13 August 2002 – The Japanese Economy, Trade and Industry Ministry is considering setting up a commodity exchange-like market for private businesses to trade the right to emit quantities of carbon dioxide as early as autumn this year, ministry sources said Friday.
The ministry plan is intended to help the nation attain its greenhouse reduction target under the Kyoto Protocol, which was adopted at the Third Conference of the Parties to the UN Framework Convention on Climate Change held in 1997, the sources said.
According to the ministry plan, the government will inaugurate a system for settling funds that change hands as a result of trading CO2 emission credits among companies by assigning the management of such transactions to commodity exchanges and other market mechanisms, the sources said. Specific transactions of emission credits will be closely monitored and recorded.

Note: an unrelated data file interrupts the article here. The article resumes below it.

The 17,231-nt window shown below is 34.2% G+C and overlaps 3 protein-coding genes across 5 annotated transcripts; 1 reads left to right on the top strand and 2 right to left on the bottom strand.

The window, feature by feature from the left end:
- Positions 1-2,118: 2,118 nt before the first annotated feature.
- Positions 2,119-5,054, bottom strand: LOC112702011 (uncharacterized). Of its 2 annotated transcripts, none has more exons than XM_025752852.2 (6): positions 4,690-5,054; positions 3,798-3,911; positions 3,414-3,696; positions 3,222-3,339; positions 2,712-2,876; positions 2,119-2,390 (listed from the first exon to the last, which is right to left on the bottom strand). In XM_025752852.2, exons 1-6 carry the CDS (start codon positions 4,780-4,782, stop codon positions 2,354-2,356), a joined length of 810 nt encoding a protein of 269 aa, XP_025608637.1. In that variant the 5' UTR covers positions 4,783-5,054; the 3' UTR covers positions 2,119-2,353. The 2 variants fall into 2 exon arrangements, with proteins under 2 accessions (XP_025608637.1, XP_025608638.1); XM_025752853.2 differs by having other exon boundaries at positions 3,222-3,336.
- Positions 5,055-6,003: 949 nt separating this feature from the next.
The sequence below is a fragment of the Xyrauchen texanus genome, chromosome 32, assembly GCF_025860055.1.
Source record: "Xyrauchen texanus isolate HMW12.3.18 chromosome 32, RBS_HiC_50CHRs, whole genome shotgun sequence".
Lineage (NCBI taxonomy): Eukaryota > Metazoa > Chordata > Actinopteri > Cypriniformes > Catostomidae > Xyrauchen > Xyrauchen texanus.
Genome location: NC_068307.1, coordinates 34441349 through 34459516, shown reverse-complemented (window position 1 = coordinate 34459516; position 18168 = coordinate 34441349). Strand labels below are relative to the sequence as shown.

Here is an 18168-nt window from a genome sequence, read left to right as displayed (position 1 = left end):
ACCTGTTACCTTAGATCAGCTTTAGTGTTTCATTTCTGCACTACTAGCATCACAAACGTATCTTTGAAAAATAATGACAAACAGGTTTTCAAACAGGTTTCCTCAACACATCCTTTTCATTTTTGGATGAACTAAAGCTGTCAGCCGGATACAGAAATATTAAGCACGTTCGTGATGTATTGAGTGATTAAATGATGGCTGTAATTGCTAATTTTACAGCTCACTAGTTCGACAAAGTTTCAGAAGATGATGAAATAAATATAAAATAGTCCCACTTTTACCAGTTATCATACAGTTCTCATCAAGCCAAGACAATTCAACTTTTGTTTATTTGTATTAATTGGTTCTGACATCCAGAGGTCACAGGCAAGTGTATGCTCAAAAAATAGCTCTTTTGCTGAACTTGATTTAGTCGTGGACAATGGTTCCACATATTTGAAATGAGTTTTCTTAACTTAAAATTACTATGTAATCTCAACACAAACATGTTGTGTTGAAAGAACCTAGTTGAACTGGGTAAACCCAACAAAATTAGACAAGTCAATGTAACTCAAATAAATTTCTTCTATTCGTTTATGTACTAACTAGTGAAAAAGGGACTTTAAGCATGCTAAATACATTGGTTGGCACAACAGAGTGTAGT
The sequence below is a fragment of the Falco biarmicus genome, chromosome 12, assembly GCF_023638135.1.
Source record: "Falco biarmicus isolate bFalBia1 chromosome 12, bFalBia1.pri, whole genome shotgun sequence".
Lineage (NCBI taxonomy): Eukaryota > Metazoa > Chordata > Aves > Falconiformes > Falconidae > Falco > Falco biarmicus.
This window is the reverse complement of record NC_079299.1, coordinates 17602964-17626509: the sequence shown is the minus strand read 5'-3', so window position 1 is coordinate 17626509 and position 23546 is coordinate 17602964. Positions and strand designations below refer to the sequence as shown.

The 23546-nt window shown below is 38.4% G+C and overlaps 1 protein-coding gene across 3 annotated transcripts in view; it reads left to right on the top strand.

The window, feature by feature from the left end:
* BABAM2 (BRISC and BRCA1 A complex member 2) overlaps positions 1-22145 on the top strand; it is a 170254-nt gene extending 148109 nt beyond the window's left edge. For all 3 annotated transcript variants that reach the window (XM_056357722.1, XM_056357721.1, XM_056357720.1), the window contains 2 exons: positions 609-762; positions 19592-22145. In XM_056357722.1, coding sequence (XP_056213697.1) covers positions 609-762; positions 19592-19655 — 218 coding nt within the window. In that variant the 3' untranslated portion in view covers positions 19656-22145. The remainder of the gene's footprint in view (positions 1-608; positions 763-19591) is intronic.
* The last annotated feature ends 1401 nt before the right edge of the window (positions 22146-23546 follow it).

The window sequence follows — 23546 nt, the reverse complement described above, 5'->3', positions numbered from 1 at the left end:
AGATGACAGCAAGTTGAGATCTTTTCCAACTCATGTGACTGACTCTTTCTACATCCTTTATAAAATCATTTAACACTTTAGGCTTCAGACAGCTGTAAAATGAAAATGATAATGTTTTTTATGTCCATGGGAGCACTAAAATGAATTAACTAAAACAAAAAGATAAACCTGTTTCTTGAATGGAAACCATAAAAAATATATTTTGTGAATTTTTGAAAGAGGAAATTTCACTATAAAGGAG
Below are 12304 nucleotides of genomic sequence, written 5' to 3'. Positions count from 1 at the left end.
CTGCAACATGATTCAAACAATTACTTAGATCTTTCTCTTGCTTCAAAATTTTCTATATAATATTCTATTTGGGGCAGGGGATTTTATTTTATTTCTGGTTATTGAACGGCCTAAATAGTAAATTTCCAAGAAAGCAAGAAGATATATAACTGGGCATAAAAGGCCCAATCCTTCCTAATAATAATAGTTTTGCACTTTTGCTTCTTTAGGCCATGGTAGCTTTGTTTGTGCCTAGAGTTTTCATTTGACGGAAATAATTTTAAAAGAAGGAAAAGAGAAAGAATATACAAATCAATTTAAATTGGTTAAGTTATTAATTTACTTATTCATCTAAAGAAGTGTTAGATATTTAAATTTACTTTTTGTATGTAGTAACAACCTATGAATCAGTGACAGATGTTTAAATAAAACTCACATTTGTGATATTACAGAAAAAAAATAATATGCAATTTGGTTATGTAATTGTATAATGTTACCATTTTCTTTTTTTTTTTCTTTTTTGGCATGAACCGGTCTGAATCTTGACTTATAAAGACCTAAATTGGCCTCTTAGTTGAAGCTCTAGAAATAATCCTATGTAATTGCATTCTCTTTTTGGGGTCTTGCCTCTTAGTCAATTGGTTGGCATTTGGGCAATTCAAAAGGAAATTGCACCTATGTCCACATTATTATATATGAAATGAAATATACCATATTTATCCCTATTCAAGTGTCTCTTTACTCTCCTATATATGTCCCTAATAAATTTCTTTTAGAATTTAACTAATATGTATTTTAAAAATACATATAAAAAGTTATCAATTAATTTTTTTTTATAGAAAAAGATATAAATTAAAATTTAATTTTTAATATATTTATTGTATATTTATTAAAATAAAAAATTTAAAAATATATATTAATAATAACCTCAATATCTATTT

Under the plan, a company that falls short of its target can purchase CO2 emission credits from another that exceeds its target at a price set by the market like any other commodity, fluctuating according to supply and demand.
The plan, if implemented, will be the nation’s first market mechanism for trading CO2 emission credits. The UK allocated emission credits in April in order to kick off its trading scheme and the EU plans to start its own emissions trading market in 2005.
Initially, the ministry will select about 20 private businesses in various industries whose CO2 emission reductions far exceed the targets each has voluntarily imposed on itself, the sources said.
The selected companies then will be requested to map out and submit a comprehensive midterm CO2 reduction plan effective up to the end of 2007, including plans for curbing energy consumption and facility renovations, to the ministry.
In fiscal 2003, the ministry will award a total of 1bn yen in subsidies to all such companies relative to the amount of its reduction target each company has achieved.
The successful companies will then also be eligible to sell their excess emission rights to other companies.